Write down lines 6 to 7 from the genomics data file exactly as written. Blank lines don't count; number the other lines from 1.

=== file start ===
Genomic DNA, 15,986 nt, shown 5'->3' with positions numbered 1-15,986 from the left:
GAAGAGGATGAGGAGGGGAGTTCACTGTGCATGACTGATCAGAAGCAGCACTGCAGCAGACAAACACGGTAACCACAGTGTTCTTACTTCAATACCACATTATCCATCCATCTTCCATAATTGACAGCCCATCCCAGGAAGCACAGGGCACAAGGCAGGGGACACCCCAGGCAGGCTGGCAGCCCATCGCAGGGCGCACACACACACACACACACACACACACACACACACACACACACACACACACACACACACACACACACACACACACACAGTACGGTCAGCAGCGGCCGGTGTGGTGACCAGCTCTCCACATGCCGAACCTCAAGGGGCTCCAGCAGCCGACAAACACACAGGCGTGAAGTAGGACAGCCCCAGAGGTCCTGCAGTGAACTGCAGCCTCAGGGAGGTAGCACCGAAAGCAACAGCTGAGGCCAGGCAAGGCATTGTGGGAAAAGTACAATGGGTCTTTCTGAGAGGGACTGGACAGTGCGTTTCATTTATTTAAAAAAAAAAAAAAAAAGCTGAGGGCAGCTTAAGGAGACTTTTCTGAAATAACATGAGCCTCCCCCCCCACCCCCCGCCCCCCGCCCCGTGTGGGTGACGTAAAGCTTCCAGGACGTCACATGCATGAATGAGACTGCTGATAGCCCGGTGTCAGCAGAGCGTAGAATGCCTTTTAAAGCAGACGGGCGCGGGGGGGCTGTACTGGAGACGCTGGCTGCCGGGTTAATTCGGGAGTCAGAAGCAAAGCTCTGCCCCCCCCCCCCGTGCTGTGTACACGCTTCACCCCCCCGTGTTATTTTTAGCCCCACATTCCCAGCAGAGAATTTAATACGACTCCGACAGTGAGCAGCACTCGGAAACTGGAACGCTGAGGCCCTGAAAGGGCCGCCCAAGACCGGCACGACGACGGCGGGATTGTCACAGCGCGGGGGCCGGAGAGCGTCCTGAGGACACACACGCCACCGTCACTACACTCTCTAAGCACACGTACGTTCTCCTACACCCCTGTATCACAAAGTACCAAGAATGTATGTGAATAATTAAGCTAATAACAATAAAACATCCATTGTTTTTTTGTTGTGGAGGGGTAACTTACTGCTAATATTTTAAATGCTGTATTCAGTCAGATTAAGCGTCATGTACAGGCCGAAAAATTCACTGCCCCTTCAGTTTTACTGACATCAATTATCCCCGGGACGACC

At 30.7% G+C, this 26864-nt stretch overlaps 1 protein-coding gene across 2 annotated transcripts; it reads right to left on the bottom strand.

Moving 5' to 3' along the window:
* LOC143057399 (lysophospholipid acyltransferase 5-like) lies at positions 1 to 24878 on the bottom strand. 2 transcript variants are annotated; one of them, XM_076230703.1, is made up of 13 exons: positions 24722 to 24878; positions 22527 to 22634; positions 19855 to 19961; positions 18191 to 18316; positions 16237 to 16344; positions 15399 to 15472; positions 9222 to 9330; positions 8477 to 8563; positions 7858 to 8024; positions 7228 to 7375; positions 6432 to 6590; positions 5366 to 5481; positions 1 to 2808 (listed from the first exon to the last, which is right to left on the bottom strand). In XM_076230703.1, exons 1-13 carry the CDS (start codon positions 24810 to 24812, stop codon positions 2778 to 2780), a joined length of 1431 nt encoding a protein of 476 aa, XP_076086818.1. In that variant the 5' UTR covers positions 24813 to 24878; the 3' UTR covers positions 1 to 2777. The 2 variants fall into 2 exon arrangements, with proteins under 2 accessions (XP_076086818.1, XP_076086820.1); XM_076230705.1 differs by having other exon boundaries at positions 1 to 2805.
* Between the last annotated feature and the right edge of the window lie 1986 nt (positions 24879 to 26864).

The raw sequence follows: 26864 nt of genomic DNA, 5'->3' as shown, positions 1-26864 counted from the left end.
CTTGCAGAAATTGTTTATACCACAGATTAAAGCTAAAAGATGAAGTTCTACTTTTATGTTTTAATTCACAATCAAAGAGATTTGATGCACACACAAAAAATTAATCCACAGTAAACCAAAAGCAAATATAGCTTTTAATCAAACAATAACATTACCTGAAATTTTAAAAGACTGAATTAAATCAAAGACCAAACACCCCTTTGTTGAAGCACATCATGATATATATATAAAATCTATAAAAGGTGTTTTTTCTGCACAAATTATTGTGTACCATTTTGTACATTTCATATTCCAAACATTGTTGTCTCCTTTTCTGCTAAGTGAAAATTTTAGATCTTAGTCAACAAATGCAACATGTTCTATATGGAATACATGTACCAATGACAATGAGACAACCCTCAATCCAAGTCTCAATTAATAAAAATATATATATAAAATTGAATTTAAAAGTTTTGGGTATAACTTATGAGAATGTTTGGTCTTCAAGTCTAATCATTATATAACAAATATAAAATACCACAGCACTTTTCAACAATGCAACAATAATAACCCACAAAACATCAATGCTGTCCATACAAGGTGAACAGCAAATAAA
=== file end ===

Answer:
* Between the last annotated feature and the right edge of the window lie 1986 nt (positions 24879 to 26864).

The raw sequence follows: 26864 nt of genomic DNA, 5'->3' as shown, positions 1-26864 counted from the left end.